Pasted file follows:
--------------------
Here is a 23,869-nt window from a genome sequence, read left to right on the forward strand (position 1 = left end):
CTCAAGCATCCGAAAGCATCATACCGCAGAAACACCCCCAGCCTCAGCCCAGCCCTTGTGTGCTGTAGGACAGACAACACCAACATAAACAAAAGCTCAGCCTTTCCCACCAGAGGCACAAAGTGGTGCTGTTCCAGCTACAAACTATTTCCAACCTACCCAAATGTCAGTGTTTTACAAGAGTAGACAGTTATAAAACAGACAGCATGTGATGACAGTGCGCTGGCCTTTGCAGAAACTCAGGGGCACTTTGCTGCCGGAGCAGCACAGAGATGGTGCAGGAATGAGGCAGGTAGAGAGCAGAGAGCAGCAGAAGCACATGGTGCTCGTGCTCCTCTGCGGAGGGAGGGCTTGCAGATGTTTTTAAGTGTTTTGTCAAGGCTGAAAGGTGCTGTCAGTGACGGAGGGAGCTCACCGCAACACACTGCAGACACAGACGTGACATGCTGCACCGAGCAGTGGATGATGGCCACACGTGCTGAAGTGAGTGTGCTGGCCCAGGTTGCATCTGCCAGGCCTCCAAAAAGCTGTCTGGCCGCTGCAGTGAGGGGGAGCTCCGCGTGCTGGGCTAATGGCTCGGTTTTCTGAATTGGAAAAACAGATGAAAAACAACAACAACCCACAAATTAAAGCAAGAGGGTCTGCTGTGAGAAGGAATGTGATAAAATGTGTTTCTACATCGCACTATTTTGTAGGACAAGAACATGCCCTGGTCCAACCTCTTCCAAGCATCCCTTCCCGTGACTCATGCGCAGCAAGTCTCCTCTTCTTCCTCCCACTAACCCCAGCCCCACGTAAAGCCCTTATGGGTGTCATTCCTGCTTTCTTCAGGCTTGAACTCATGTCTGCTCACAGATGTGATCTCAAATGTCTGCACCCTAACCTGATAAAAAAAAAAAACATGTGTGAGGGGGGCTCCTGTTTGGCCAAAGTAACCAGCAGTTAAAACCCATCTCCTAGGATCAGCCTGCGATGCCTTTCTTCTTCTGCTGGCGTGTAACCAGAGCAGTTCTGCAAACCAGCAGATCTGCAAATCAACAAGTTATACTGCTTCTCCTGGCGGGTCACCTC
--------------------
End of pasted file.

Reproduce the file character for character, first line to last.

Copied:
Here is a 23,869-nt window from a genome sequence, read left to right on the forward strand (position 1 = left end):
CTCAAGCATCCGAAAGCATCATACCGCAGAAACACCCCCAGCCTCAGCCCAGCCCTTGTGTGCTGTAGGACAGACAACACCAACATAAACAAAAGCTCAGCCTTTCCCACCAGAGGCACAAAGTGGTGCTGTTCCAGCTACAAACTATTTCCAACCTACCCAAATGTCAGTGTTTTACAAGAGTAGACAGTTATAAAACAGACAGCATGTGATGACAGTGCGCTGGCCTTTGCAGAAACTCAGGGGCACTTTGCTGCCGGAGCAGCACAGAGATGGTGCAGGAATGAGGCAGGTAGAGAGCAGAGAGCAGCAGAAGCACATGGTGCTCGTGCTCCTCTGCGGAGGGAGGGCTTGCAGATGTTTTTAAGTGTTTTGTCAAGGCTGAAAGGTGCTGTCAGTGACGGAGGGAGCTCACCGCAACACACTGCAGACACAGACGTGACATGCTGCACCGAGCAGTGGATGATGGCCACACGTGCTGAAGTGAGTGTGCTGGCCCAGGTTGCATCTGCCAGGCCTCCAAAAAGCTGTCTGGCCGCTGCAGTGAGGGGGAGCTCCGCGTGCTGGGCTAATGGCTCGGTTTTCTGAATTGGAAAAACAGATGAAAAACAACAACAACCCACAAATTAAAGCAAGAGGGTCTGCTGTGAGAAGGAATGTGATAAAATGTGTTTCTACATCGCACTATTTTGTAGGACAAGAACATGCCCTGGTCCAACCTCTTCCAAGCATCCCTTCCCGTGACTCATGCGCAGCAAGTCTCCTCTTCTTCCTCCCACTAACCCCAGCCCCACGTAAAGCCCTTATGGGTGTCATTCCTGCTTTCTTCAGGCTTGAACTCATGTCTGCTCACAGATGTGATCTCAAATGTCTGCACCCTAACCTGATAAAAAAAAAAAACATGTGTGAGGGGGGCTCCTGTTTGGCCAAAGTAACCAGCAGTTAAAACCCATCTCCTAGGATCAGCCTGCGATGCCTTTCTTCTTCTGCTGGCGTGTAACCAGAGCAGTTCTGCAAACCAGCAGATCTGCAAATCAACAAGTTATACTGCTTCTCCTGGCGGGTCACCTC